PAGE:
Be Holy: A Catholic's Guide to the Spiritual Life
Chapter Previews by Rev. Thomas G. Morrow, S.T.D.
A young boy told his mother once, "I don't want to go to heaven."
"Why not?" She asked.
"Because I think it's boring," he responded.
She realized she had a major task to prove to him that heaven was certainly not boring, and in fact is the most exciting, delightful thing we could ever imagine. She must have done a good job-he now goes all across the country to tell his conversion story to Catholic youth.
Why is it that so few people today strive for holiness? Why so few who even seek any religious involvement, any morality in their lives? I think a major reason is that they have been lulled to sleep about the most critical moment they will ever face: divine judgement. It seems certain that if more people kept in mind that they will surely die one day and meet the Lord-at which time their eternal destiny will be sealed-they might be more dedicated to preparing for that crucial day.
Add to this the all-important knowledge as to just what they can expect on that day, based on how they have lived, and we have powerful motivations to live the gospel. Alas, many believe nowadays that heaven is boring, hell is empty and purgatory is like a doctor's waiting-room. Not so, according to Christ and his Church. Far from it!
It does not matter what success we have had in this world, if we were rich, or famous, or had scores of wonderful friends, if we don't make it to the Kingdom, all is wasted. Our Blessed Lord said as much: "For what will it profit a man, if he gains the whole world and forfeits his life? Or what shall a man give in return for his life?" (Mt. 16:26)
Part I - Motivations for Holiness
The Delight of Heaven: The Divine Marriage
St. Augustine was born of a womanizing father but a devout mother, and in his early years he took after his father. He moved in with his mistress at the age of sixteen, and lived with her for the next fourteen years. Meanwhile his mother, Monica, prayed for him without ceasing. At the age of 31 he had a conversion, and began to pray and do penance for his past life of sin in preparation for Baptism. Eighteen months after his Baptism his mother died, happy to see the answer to her prayers, and three years later Augustine was ordained a priest. Four years after that he became a bishop. He became one of the most prolific writers the Church has ever known. He wrote beautifully of his conversion, especially in this passage from his autobiography:
"Late have I loved you, O Beauty so ancient and so new... I rushed headlong after these things of beauty which you have made... They kept me far from you, those fair things which, were they not in you, would not exist at all... You have sent forth fragrance, and I have drawn in my breath, and I pant for you. I have tasted you, and I hunger and thirst for you. You have touched me and I have burned for your peace."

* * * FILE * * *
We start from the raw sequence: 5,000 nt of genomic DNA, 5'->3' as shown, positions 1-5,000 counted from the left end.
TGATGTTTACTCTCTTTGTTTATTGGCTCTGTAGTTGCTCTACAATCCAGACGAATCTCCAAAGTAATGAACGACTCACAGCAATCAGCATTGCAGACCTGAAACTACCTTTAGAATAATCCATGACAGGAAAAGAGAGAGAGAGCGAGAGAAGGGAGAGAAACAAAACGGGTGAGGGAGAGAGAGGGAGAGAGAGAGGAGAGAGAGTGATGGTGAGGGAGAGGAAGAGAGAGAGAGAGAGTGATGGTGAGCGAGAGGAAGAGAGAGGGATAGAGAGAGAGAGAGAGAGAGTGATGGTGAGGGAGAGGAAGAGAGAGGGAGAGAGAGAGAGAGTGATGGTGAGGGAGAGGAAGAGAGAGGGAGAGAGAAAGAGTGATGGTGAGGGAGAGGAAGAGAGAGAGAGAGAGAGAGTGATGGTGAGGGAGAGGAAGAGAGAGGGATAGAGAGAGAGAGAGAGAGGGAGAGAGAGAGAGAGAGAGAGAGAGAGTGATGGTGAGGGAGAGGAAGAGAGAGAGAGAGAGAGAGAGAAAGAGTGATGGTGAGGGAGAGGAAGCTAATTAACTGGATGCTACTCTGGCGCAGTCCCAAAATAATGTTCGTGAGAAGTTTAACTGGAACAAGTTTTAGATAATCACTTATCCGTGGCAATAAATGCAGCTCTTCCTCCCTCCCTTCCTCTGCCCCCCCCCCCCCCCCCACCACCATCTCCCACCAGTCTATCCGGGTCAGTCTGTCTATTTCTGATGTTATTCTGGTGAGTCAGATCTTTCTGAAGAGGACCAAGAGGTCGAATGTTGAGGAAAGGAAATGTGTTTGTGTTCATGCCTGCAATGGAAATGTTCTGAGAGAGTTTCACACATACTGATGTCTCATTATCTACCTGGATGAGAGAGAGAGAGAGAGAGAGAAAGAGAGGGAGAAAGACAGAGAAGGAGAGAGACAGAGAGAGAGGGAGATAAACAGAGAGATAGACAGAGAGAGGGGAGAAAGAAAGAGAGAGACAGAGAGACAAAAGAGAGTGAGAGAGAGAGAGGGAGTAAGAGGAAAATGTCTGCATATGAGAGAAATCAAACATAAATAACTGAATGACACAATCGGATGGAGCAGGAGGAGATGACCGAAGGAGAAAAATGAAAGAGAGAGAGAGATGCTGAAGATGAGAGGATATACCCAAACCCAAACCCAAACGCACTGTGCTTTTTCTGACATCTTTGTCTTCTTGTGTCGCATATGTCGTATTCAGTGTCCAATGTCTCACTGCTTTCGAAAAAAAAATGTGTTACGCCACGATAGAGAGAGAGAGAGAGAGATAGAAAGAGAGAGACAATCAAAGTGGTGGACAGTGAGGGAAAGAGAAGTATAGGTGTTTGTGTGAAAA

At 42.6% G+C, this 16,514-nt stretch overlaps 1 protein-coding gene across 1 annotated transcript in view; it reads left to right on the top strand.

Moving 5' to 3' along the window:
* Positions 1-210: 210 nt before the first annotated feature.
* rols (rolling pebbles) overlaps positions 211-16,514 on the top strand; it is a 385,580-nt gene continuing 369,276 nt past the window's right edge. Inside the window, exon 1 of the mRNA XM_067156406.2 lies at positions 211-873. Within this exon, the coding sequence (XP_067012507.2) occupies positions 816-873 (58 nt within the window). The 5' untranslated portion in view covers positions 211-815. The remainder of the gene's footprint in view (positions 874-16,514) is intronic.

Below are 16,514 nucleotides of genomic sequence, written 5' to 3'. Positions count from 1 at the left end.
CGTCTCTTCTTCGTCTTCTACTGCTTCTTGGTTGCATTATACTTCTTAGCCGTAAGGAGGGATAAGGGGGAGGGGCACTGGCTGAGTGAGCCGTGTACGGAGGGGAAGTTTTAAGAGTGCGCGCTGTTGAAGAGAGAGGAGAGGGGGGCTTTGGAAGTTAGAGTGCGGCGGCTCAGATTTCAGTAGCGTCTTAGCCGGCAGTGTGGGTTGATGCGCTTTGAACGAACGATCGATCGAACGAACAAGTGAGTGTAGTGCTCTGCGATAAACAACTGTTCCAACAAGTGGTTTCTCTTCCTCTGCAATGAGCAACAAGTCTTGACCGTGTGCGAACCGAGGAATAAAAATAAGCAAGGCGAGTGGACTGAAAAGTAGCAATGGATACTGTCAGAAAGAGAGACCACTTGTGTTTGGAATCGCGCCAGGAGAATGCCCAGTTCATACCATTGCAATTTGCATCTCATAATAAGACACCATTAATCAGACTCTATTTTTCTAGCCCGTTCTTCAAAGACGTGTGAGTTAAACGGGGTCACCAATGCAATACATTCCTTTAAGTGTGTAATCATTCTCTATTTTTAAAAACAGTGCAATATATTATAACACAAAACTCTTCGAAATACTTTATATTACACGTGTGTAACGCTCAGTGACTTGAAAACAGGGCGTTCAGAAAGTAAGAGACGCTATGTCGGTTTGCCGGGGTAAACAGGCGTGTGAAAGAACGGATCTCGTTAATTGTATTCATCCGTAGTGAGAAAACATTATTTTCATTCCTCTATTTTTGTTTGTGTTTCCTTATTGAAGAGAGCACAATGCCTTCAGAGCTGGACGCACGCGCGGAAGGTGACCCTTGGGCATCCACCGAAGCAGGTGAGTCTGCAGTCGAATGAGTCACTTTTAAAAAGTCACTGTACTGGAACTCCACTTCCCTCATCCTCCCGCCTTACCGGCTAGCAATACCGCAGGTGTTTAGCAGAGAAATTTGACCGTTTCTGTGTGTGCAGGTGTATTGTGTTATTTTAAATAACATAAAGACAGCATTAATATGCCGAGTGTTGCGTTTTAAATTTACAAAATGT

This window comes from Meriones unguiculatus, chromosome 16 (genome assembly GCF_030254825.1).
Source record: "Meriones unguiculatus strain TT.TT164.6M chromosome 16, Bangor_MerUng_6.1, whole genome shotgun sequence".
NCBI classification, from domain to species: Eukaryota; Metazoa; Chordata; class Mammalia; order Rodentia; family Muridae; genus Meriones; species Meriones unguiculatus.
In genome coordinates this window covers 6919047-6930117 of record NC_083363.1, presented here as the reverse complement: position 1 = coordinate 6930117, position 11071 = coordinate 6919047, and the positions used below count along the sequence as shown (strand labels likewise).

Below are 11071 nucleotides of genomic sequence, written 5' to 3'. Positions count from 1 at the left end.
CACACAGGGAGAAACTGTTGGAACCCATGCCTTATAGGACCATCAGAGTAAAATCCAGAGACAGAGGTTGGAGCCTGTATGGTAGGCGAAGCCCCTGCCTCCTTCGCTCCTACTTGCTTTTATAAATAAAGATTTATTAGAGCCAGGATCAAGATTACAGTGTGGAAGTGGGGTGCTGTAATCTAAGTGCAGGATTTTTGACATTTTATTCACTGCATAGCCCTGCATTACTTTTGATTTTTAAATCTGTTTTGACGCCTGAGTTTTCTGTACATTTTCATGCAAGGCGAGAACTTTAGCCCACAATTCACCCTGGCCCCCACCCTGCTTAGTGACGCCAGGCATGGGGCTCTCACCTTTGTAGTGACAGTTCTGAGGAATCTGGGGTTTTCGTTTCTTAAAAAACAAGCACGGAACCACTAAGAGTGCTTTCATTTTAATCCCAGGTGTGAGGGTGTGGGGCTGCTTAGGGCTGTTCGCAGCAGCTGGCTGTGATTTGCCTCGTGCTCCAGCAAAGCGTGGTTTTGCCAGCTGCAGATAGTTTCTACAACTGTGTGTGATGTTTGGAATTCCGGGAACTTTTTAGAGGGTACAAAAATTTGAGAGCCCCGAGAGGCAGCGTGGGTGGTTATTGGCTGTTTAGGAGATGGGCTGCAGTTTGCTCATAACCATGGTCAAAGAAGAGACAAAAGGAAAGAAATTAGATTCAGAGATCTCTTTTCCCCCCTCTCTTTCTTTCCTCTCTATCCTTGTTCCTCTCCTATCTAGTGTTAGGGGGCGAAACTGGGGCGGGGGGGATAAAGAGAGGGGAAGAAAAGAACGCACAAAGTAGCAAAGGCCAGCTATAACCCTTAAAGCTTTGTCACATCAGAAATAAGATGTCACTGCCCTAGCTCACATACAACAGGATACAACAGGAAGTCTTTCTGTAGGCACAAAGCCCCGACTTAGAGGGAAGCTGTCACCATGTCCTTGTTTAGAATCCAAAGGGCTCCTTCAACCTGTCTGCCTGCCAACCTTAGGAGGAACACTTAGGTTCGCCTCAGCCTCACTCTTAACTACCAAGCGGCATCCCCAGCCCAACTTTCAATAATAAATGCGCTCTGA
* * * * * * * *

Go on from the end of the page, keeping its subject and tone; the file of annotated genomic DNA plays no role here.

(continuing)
Augustine tasted the illicit delights of this world and was perceptive enough to realize they didn't satisfy. After just a taste of heaven, experienced through prayer and fasting, he realized that all beauty, all joys of this world are just a whisper of the beauty and joy to be found in God, in this life and in the life to come. That is the first task of every Christian, of every person: to discover the unfathomable glory of being united with God, now and forever. But first we must find motivation in the goal God has given us, namely heaven.
Our Blessed Lord refers to heaven using several different terms about 170 times in the gospels. He uses the terms heaven, Kingdom of heaven, Kingdom of God, life, and eternal life to describe the place of eternal reward. He often speaks of the Kingdom of heaven by comparing it to things we are familiar with on earth:
The Kingdom of God is like a buried treasure which a man found in a field. He hid it again, and rejoicing at his find went and sold all he had and bought that field. Or again, the Kingdom of heaven is like a merchant's search for fine pearls. When he found one really valuable pearl, he went back and put up for sale all that he had and bought it. (Mt 13:44-46)
Twice he speaks of the Kingdom as being like a wedding feast (Mt 22:1+, Mt 25:1+), as does the author of the book of Revelation (Rv 19:7+). Thus, Our Lord clearly speaks of the Kingdom of heaven as something very valuable, worth selling all you have to possess, as a feast celebrating a commitment of love, and as a rich reward for whatever sacrifice we make here on earth.
St. Paul speaks of heaven in glowing terms: "Eye has not seen, ear has not heard, nor has it so much as dawned on man what God has prepared for those who love him" (1 Cor. 2:9).
Will everyone be at the same level in Heaven, or will some receive a greater reward than others? We find the answer in Church teaching:
[The souls of those who enter heaven] clearly behold the triune God as he is, yet one person more perfectly than another according to the difference of their merits. 
This is based on the words of Our Lord: "The Son of man... will reward each one according to his conduct," (Mt 16:27) and the words of  St. Paul: "each shall receive his wages according to his labor." (1 Cor 3:8; see also 2 Cor 9:6)
Many of the saints wrote of the tremendous joy and happiness that awaits those who are worthy of Heaven: To paraphrase St. Augustine, what must be the amazing joy of those in heaven, seeing how much beauty, how many delights and what great blessings we enjoy on earth? Teresa of Àvila remarked "Our life lasts only a couple of hours. Our reward is boundless."  And, St. Catherine of Siena wrote, "The indescribable sweetness of this perfect union cannot be told by tongue, which is but a finite thing."